Now it is just a matter of selecting which drive is causing you problems (in my case both, well 3 actually but one isn't displaying for some reason - perhaps I was being a bit optimistic trying to do all 3 at once).  Once you select the drive by typing its number and pressing enter, type
.puis
After you accept the disclaimer that pops up, it should all be working again.  DRIVES FIXED!

Now a bonus image of the rig I used to get this all working:



Bonus searching keywords stolen from Hddguru:
Drives not identified in BIOS
WD drives don't spin up after removal from Highpoint RAID 23xx 2300 2310
WD PUIS problem
WD PM2 problem
Reset WD PUIS
How to reset WD PUIS
How to fix staggered spin up problem with drives after highpoint Raid
Invisible drives after highpoint raid
Highpoint RAID makes drives unusable

Friday, May 17, 2013

The Centurion

Have you ever played the brutal drinking game called the Centurion?  It goes like this - have one shot of beer every minute for 100 minutes.  It may not sound like much, but if you think about it, a 30ml shot 100 times is 3 litres of beer in a little under two hours.

Anyway, I've played this a few times and the biggest problem is keeping track of time and who has drank what.  Usually you need a timekeeper who isn't playing to ensure that all drinks are taken and that we drink at the appropriate time.  Well, for an upcoming bucks weekend (mine), I decided to remedy this.

I build it into an old tool case I had lying around.  There are 8 double seven segment displays to keep track of players scores, all driven by 595 chips attached to transistor arrays.  I decided not to use a 7-seg driver chip because it would have been more of a pain to solder.  The 595 and ULN2803 transistor array can pretty much be mounted side-by-side.  Since I didn't etch my own board, this means less point-to-point soldering.

The whole project is driven by an Atmega8 chip and coded via my Linux server.  The main board uses a 195 to read the state of all of the push buttons.  I count overflow interrupts to know when 1 second is up, and have a pause button hidden under a missile switch - you wouldn't want to accidentally pause this game.  I also built in a programmer pin-header to program the atmega chip in situ.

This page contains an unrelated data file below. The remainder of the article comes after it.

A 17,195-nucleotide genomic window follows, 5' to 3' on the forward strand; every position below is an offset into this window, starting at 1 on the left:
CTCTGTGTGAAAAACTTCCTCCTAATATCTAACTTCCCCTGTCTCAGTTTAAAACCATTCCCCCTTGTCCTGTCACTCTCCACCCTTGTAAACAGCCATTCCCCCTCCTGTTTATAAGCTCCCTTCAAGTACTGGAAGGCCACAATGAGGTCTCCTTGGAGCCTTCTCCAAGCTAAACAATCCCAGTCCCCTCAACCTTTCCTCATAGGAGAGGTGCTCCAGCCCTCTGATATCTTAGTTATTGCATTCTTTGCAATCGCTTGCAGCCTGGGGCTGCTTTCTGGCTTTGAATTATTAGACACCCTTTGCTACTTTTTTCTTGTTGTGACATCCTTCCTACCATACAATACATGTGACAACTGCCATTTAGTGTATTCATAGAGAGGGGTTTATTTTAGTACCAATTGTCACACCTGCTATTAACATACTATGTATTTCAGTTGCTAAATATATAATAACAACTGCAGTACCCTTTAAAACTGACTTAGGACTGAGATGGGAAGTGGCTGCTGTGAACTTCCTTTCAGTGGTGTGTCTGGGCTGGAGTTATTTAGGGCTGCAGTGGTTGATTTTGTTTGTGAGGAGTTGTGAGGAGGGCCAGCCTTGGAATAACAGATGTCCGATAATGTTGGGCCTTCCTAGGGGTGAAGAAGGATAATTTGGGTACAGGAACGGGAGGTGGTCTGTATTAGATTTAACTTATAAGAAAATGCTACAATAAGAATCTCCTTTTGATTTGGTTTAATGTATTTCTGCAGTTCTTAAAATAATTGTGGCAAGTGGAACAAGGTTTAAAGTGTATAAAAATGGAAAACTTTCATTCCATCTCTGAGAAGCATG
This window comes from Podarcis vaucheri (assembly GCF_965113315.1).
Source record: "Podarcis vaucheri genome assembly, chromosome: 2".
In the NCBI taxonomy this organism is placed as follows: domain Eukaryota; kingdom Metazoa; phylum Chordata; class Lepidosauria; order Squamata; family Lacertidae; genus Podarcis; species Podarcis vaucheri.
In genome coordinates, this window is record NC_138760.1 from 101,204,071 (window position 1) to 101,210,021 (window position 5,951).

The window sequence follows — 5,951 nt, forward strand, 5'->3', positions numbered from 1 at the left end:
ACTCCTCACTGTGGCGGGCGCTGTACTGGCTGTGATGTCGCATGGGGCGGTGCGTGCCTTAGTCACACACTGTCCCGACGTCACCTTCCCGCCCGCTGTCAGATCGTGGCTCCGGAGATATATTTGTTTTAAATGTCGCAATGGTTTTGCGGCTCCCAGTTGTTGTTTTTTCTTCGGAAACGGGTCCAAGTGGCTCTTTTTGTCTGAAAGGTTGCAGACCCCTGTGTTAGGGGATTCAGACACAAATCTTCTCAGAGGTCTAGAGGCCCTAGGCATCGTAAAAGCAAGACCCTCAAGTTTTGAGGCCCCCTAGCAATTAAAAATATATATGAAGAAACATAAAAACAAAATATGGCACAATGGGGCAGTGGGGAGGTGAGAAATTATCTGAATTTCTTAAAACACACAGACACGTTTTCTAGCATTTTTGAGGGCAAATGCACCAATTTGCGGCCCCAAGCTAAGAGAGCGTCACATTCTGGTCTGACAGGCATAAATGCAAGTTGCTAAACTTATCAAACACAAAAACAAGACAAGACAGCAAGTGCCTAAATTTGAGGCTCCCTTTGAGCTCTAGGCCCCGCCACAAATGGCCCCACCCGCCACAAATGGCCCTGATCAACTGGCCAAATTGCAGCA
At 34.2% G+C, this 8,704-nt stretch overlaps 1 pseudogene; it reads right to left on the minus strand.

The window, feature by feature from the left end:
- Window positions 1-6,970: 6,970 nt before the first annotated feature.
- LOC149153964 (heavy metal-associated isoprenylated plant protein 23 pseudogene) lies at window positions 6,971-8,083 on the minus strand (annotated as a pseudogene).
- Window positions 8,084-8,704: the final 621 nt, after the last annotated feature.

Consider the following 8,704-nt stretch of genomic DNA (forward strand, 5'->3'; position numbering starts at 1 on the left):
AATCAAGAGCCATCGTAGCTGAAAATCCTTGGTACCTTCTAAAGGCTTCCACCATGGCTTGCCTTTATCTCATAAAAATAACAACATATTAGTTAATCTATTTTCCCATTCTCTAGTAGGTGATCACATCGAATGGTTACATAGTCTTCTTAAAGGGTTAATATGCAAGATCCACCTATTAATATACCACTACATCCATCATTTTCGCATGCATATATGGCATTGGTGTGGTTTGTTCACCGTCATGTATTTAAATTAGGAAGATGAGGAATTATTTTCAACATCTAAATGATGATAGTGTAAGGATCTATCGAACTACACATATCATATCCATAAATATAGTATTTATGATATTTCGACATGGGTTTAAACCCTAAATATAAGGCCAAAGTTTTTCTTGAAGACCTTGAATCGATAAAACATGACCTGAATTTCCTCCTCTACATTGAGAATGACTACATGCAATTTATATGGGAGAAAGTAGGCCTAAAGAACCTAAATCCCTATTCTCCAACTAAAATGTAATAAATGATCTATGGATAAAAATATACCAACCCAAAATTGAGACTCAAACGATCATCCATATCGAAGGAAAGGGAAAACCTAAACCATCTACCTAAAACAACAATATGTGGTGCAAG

A large double 7segment display is used for the main timer - it actually required 7.something volts to run properly, so that was a pain.  The original plan was to have another of these on the right to count drinks elapsed, but I ran out of time.

I picked up some automotive LED strips as well as a home alarm screamer to notify the players when it's time to drink.  A potentiometer regulates the volume of the screamer, as well as some gaffer tape - it was particularly loud to begin with.  Fun fact - screamers sound weird when you change the amount of current going into them.

The whole deal is powered by a 12v SLA rechargeable battery which sits inside the case.

Misc photos of the whole process with bonus video at the end:

The main-board

Back of the main-board

The timer display

Back of the timer display

One of the scoreboards under construction

One of the scoreboards under construction

Completed scoreboard

Back of a completed scoreboard

Components ready to be mounted

Underside of the base.

Inside of the case - almost complete!

I added some dry-erase stickers so we don't lose track of who is who.

Closed for travel.